Wellness dictionary

Little ABC for your spa-break questions ...

In their treatment discriptions, wellness hotels often use technical terms, which are hard to understand for potential guests. We have therefore collected and defined the most relevant terms in our small wellness ABC. A tip: Our wellness dictionary also supports word requests. You don't need to know the exact wording.

Felke Cure  -  healing with clay following the principles of vicar Emanuel Felke

Vicar Emanuel Felke (1856-1926), who was also known as the clay vicar, was ahead of his times in many ways. Early on he was interested in natural medicine and as well as studying theology, he also studied medicine for some time. Felke had become popular when he started to treat patients suffering from diphtheria with homeopathic medicine in his first pastorate in Cronenberg (Germany). He studied the natural healing methods used by Kneipp, Prießnitz, Hahnemann and Paracelsus as well as other experts and combined them into a unique holistic therapy. Felke aimed to improve the way in which the human body functioned and to activate the body’s self- healing power.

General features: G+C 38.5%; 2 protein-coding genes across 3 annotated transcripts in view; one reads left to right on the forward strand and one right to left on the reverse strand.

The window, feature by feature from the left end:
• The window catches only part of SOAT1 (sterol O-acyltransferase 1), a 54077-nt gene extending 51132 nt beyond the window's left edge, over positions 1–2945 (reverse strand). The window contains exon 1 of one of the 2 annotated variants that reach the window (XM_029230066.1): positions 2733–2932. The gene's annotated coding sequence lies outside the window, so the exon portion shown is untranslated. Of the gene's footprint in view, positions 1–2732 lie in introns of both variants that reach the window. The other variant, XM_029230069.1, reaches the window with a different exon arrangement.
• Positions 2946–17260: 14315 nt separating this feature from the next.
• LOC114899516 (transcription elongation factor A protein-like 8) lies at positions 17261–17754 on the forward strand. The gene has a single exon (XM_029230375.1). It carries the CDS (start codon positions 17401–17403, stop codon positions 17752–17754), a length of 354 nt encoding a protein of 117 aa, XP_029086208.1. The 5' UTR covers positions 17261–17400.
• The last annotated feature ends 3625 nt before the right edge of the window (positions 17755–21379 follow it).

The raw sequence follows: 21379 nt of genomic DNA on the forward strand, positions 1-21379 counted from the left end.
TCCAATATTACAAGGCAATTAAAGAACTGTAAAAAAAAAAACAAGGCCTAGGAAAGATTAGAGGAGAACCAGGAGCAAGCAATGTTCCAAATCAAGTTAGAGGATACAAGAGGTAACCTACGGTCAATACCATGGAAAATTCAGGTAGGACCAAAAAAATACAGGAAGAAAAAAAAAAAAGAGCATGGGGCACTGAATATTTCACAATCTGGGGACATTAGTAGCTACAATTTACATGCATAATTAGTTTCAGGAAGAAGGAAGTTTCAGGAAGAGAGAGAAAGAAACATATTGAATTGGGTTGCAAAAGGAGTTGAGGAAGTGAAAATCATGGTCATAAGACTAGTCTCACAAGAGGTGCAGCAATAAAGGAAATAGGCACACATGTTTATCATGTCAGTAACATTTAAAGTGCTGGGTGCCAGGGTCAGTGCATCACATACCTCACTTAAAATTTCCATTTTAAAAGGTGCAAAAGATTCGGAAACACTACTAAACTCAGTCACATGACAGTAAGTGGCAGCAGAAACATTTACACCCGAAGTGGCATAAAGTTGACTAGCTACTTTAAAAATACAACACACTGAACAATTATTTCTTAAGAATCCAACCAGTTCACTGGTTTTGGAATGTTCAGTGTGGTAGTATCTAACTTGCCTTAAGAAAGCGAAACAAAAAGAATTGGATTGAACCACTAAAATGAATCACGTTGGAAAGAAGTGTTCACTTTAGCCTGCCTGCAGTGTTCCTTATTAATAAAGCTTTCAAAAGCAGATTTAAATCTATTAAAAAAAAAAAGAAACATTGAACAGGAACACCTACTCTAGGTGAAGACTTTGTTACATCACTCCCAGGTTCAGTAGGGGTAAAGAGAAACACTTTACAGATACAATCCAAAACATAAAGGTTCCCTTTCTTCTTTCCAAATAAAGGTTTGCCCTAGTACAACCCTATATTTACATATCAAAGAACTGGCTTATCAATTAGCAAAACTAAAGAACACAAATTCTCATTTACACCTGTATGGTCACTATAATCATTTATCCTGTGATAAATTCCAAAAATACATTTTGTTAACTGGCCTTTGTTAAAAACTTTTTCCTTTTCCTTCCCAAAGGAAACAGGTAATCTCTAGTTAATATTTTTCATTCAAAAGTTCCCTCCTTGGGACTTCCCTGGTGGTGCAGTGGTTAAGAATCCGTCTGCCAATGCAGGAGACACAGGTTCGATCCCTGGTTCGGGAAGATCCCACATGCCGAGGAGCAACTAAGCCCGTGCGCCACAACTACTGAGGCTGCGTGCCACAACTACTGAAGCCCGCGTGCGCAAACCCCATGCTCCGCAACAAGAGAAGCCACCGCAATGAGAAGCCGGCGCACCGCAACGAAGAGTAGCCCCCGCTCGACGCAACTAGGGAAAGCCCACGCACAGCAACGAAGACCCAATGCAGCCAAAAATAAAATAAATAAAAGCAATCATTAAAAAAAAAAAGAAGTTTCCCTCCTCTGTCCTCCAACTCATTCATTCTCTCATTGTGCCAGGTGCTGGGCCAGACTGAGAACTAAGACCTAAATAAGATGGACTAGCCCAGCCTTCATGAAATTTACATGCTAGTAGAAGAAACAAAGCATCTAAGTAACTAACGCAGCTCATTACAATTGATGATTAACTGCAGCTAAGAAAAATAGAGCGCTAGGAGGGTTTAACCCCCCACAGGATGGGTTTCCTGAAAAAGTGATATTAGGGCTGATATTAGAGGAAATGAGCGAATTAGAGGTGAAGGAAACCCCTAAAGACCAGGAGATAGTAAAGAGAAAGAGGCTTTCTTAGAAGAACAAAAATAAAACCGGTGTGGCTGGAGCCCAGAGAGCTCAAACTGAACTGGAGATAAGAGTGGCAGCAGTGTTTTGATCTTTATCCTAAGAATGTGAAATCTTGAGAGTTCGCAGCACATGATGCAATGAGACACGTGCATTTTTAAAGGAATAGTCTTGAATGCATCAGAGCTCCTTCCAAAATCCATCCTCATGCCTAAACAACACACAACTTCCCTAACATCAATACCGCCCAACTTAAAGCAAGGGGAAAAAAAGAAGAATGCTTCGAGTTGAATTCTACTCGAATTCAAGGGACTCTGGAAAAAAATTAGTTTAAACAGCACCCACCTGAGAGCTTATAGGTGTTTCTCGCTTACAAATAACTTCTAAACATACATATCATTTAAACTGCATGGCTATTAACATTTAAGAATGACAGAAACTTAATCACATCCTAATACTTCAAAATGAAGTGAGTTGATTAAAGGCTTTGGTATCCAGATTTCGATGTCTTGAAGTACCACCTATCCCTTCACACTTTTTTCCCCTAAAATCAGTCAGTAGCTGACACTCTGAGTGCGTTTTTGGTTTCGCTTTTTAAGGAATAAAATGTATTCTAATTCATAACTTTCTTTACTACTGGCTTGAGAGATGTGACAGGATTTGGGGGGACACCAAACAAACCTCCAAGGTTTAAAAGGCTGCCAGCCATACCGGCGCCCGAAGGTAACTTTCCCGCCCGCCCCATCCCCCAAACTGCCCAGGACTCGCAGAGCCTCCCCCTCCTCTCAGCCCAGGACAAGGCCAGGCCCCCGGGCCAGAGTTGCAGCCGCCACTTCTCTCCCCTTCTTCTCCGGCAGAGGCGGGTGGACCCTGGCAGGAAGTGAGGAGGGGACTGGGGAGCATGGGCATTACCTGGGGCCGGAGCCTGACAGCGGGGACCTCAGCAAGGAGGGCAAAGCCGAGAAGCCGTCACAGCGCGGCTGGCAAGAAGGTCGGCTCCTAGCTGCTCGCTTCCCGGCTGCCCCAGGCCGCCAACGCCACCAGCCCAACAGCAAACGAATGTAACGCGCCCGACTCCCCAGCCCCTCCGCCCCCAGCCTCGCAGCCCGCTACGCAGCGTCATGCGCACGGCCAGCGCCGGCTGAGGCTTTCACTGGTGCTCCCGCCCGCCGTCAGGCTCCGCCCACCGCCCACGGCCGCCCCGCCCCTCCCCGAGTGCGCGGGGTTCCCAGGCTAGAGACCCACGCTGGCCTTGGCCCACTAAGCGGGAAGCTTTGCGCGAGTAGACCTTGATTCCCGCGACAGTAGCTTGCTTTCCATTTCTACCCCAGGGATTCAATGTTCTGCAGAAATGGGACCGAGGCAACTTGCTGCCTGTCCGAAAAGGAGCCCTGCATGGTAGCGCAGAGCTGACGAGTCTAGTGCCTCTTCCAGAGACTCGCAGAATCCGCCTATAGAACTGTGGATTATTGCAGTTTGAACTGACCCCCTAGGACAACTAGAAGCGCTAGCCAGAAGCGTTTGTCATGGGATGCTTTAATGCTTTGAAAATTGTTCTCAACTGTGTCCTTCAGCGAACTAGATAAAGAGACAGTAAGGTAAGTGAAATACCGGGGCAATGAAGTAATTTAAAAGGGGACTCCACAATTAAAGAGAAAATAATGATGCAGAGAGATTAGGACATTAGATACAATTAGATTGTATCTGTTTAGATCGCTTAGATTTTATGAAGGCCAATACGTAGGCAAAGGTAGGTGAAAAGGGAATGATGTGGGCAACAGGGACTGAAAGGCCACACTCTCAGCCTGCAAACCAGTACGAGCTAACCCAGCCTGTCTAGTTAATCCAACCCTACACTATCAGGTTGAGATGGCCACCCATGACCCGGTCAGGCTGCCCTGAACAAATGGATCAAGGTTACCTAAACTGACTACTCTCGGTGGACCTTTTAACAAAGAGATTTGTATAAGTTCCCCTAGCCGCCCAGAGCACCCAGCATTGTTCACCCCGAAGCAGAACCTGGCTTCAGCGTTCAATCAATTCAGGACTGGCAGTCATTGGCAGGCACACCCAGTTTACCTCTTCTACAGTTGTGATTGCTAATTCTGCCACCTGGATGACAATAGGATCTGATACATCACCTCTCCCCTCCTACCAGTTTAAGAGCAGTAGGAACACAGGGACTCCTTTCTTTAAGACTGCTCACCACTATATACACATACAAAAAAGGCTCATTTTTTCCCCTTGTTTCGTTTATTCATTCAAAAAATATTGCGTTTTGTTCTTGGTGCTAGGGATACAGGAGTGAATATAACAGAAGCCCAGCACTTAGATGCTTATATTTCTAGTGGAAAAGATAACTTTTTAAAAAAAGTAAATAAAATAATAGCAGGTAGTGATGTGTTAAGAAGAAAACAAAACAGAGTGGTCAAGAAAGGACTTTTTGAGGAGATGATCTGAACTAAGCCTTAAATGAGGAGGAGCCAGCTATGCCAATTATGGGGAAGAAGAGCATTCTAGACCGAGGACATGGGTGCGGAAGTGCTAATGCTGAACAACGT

During his time as a vicar he founded the first natural medicine clinic in 1898 in Repelen (Germany), where patients were cured using vicar Felke’s principles. They combine light, air, water and earth (natural elements), exercise and rest (rhythm therapy) as well as nutrition (fasting cure, vegetarian, gluten and milk free diet).
Nowadays, elements of Felke therapy can be used in acupuncture, homeopathy, colon hydrotherapy or psychological support.
When doing the Felke cure, the day starts with a bath, where the body is rubbed. This would ideally be taken outdoors. This is followed by aqua gymnastics. Traditionally a hot herbal tea is served between the having the bath and doing the gymnastics.
A clay bath follows breakfast. This is normally taken outside in the summer and in cooler months, healing clay full body therapy can be taken in a steam bath (Rasul bath). A rest is recommended after lunch. This includes a hay flower wrap around the area of the liver, which stimulates the metabolism.
As well as following a vegetarian diet during the Felke cure, it is also recommended to do a Buchinger fasting cure.

Common diseases like general exhaustion, burn-out syndrome, arthritis, spinal problems, and metabolic disorders of the liver and pancreatic or gastro-intestinal illnesses can be treated with the Felke cure.
The Felke cure is not suitable for those suffering from depression, infarcts or strokes.

This service is offered by the following hotels